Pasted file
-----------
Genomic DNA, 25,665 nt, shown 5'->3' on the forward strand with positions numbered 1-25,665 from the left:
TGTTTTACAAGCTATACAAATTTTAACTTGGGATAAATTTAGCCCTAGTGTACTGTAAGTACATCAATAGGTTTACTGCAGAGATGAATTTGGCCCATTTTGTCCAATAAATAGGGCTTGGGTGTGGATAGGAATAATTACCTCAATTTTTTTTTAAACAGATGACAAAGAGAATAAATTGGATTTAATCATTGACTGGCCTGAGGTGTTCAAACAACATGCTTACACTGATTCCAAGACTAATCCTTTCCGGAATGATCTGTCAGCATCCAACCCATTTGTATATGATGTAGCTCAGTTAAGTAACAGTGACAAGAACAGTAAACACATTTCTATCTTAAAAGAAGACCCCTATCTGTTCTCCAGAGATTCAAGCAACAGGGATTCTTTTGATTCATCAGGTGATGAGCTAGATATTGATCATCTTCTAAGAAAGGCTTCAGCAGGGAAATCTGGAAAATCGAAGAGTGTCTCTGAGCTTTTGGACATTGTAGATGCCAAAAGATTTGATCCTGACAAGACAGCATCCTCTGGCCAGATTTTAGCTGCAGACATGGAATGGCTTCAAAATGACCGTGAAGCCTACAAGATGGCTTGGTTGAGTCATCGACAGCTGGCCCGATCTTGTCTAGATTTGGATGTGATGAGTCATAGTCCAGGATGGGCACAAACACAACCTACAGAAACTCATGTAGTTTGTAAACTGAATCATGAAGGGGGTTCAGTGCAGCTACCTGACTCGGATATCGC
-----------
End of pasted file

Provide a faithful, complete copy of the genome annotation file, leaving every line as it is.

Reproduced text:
Genomic DNA, 25,665 nt, shown 5'->3' on the forward strand with positions numbered 1-25,665 from the left:
TGTTTTACAAGCTATACAAATTTTAACTTGGGATAAATTTAGCCCTAGTGTACTGTAAGTACATCAATAGGTTTACTGCAGAGATGAATTTGGCCCATTTTGTCCAATAAATAGGGCTTGGGTGTGGATAGGAATAATTACCTCAATTTTTTTTTAAACAGATGACAAAGAGAATAAATTGGATTTAATCATTGACTGGCCTGAGGTGTTCAAACAACATGCTTACACTGATTCCAAGACTAATCCTTTCCGGAATGATCTGTCAGCATCCAACCCATTTGTATATGATGTAGCTCAGTTAAGTAACAGTGACAAGAACAGTAAACACATTTCTATCTTAAAAGAAGACCCCTATCTGTTCTCCAGAGATTCAAGCAACAGGGATTCTTTTGATTCATCAGGTGATGAGCTAGATATTGATCATCTTCTAAGAAAGGCTTCAGCAGGGAAATCTGGAAAATCGAAGAGTGTCTCTGAGCTTTTGGACATTGTAGATGCCAAAAGATTTGATCCTGACAAGACAGCATCCTCTGGCCAGATTTTAGCTGCAGACATGGAATGGCTTCAAAATGACCGTGAAGCCTACAAGATGGCTTGGTTGAGTCATCGACAGCTGGCCCGATCTTGTCTAGATTTGGATGTGATGAGTCATAGTCCAGGATGGGCACAAACACAACCTACAGAAACTCATGTAGTTTGTAAACTGAATCATGAAGGGGGTTCAGTGCAGCTACCTGACTCGGATATCGC